Light Rain


It was an honor and a pleasure

By Rod Mikinski

Rod Mikinski
Contributing Writer

If a picture is worth a thousand words, then my tenure at the Mercury is a novel of excitement and great joy.

I am guessing that I have taken more than 10,000 photographs for the newspaper, each time creating a solid connection with that individual. From fires in Aggieville, to the great flood of 1993 and the overall growth of Manhattan, I have documented a major transformation of our city. 

The evolution was not merely related to Man-hattan but also the craft of photography. Back in the good old days, we used to develop film — yes… film, for those readers who are younger than 25. The process was slower and much stinkier, not to mention the toll it took on my wardrobe.

Fortunately, the digital era came about and I had to evolve with the times, learning how to edit photos on computer as opposed to in the darkroom.

Photography has never been a job to me because my passion and vocation happened to be the same. Each day I went out hunting down stories, trying to take the best photograph pos-sible. The awards were always a result of my work and not a goal.  From state, regional and national accolades that I have garnered, The Mercury has always been a newspaper that has showcased outstanding art-work.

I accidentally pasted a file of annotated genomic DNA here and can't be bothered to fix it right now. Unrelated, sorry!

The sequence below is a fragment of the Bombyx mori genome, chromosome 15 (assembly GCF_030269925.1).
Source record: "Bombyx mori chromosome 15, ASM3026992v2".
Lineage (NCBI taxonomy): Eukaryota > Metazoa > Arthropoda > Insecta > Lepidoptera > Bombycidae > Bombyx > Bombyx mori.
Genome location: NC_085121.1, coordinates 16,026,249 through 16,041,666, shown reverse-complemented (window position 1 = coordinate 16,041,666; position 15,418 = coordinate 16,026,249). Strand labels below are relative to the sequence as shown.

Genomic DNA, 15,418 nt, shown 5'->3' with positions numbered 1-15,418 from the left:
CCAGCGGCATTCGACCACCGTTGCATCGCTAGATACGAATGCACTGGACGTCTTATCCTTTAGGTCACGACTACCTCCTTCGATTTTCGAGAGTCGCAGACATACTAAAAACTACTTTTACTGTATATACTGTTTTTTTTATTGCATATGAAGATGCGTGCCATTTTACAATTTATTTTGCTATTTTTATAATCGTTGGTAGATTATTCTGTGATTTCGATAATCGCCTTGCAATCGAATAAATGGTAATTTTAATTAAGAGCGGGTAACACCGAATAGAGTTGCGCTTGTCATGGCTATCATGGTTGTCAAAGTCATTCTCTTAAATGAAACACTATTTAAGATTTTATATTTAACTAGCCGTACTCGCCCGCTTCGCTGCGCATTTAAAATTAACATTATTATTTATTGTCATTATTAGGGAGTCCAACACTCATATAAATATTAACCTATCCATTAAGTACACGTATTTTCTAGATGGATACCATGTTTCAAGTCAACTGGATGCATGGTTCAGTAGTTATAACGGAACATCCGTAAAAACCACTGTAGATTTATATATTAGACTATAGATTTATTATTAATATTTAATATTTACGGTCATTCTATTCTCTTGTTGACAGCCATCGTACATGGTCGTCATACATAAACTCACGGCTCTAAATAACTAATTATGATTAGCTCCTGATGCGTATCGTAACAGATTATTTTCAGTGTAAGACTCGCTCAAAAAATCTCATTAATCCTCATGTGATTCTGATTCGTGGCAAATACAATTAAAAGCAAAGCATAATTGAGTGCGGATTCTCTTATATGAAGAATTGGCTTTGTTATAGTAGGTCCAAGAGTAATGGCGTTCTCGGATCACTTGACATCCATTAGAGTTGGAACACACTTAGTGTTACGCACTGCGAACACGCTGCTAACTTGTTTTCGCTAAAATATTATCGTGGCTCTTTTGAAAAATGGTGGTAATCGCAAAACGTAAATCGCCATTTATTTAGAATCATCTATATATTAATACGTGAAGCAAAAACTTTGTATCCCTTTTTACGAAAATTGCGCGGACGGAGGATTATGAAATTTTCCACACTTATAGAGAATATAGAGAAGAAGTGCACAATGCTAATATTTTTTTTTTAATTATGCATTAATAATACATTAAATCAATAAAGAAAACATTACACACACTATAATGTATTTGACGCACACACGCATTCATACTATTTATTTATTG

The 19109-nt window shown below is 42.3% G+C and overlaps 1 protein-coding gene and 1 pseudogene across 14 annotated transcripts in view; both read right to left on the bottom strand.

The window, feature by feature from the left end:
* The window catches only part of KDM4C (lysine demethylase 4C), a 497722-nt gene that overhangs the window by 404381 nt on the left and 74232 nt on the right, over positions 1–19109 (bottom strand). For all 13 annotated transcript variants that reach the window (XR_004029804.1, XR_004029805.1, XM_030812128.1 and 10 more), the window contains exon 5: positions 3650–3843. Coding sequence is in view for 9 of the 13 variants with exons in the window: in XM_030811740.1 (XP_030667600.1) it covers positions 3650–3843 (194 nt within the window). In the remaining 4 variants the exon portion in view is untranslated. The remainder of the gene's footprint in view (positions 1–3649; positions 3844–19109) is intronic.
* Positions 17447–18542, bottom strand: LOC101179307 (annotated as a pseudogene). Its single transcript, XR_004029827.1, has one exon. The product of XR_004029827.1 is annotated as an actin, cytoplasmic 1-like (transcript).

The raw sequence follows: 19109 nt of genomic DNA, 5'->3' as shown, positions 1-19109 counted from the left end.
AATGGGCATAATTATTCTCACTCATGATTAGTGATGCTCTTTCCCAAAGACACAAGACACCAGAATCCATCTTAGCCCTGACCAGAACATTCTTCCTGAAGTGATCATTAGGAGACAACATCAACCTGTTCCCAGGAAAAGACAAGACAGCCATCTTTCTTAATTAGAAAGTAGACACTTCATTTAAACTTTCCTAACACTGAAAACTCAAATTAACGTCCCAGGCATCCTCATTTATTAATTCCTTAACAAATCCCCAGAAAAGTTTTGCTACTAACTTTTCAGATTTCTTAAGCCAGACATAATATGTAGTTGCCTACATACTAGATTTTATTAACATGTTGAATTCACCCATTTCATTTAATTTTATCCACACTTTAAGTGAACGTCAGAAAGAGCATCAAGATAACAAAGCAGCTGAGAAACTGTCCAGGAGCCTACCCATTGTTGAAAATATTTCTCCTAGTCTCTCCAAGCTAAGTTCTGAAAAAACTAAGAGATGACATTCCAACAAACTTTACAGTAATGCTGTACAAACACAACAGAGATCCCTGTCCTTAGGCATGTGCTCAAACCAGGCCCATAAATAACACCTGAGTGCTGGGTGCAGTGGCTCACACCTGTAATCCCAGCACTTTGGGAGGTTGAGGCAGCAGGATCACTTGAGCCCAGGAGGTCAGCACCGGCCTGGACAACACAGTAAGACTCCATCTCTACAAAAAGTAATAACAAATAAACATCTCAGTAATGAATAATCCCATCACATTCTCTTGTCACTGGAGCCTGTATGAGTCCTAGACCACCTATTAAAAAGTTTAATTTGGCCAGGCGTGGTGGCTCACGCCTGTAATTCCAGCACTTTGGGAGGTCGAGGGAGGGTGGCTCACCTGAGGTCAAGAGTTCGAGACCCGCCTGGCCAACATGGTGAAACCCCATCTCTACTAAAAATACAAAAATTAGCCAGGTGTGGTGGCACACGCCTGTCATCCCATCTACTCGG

I was always surprised by the responses I would get from readers. Many people would tell me that they knew I took the photo before they ever read the byline; this was always a great compliment to my style and brand of photojournalism. I realized that many of my newspaper photos were taped to refrigerators and pinned to walls, evidence of the impact and emotion a photo can deliver.

The time has now come for me to devote my time and energy to my own photography business. I plan to continue making art, a passion that makes me — and others — happy. 

It has been an extraordinary privilege to work at The Manhattan Mercury, which is built on teamwork and integrity. I am a firm believer in placing service above self and will continue to do this in my new endeavors.

I would like to thank the people of this community who let me get closer to the action because of their trust and confidence in me. I am grateful to the Seatons, Bill Felber and all of my colleagues through the years who have been on this adventure with me. It has been a pleasure and an honor to come into your homes and lives, if only by paper, and deliver the news. 

Keep smiling and see you on the other side of the lens!

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